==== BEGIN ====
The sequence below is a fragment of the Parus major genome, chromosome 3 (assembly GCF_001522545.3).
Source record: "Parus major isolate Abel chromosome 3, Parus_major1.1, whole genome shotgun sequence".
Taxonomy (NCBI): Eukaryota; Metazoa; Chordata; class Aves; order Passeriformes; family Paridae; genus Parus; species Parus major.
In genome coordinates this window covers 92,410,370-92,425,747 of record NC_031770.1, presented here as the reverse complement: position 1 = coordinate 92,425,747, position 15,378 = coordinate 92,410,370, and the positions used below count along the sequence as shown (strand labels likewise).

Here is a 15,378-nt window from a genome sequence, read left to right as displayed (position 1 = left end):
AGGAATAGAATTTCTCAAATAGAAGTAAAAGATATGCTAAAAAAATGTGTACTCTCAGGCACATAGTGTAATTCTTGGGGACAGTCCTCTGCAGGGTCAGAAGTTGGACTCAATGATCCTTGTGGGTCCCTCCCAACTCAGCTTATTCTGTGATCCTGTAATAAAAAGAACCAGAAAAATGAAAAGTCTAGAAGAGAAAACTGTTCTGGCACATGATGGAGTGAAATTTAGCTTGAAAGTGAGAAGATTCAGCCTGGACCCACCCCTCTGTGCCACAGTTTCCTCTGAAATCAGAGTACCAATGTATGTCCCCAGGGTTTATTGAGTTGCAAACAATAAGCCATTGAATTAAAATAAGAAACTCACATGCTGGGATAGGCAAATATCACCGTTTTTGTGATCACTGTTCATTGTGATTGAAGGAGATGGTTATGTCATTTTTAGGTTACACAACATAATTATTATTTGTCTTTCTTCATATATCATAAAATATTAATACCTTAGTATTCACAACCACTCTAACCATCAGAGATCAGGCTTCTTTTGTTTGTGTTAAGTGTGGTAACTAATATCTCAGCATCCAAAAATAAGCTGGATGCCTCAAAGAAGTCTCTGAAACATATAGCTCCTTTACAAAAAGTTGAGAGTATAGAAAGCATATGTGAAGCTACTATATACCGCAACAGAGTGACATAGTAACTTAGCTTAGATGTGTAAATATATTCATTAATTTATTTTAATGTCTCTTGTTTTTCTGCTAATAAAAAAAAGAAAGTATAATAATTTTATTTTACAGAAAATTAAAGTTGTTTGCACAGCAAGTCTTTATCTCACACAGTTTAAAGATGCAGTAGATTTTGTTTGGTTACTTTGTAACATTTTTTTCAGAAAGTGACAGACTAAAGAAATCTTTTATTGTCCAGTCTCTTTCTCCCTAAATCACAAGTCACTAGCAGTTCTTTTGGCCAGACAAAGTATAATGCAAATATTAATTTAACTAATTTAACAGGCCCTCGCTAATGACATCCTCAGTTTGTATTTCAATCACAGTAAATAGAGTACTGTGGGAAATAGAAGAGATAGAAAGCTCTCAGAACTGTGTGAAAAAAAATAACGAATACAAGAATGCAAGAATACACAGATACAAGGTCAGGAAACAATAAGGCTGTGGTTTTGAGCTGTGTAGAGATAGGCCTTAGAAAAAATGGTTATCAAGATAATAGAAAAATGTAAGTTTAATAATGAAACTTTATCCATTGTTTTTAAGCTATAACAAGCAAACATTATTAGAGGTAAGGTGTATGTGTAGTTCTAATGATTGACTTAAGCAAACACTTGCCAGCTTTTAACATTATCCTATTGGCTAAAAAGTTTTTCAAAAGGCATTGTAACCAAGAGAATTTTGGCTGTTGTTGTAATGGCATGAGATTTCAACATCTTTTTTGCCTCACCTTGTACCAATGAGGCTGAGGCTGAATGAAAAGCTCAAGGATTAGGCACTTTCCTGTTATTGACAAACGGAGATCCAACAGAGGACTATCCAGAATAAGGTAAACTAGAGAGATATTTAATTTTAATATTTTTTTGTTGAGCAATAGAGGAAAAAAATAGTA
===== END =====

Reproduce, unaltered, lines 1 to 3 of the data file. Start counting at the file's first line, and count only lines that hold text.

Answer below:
The sequence below is a fragment of the Parus major genome, chromosome 3 (assembly GCF_001522545.3).
Source record: "Parus major isolate Abel chromosome 3, Parus_major1.1, whole genome shotgun sequence".
Taxonomy (NCBI): Eukaryota; Metazoa; Chordata; class Aves; order Passeriformes; family Paridae; genus Parus; species Parus major.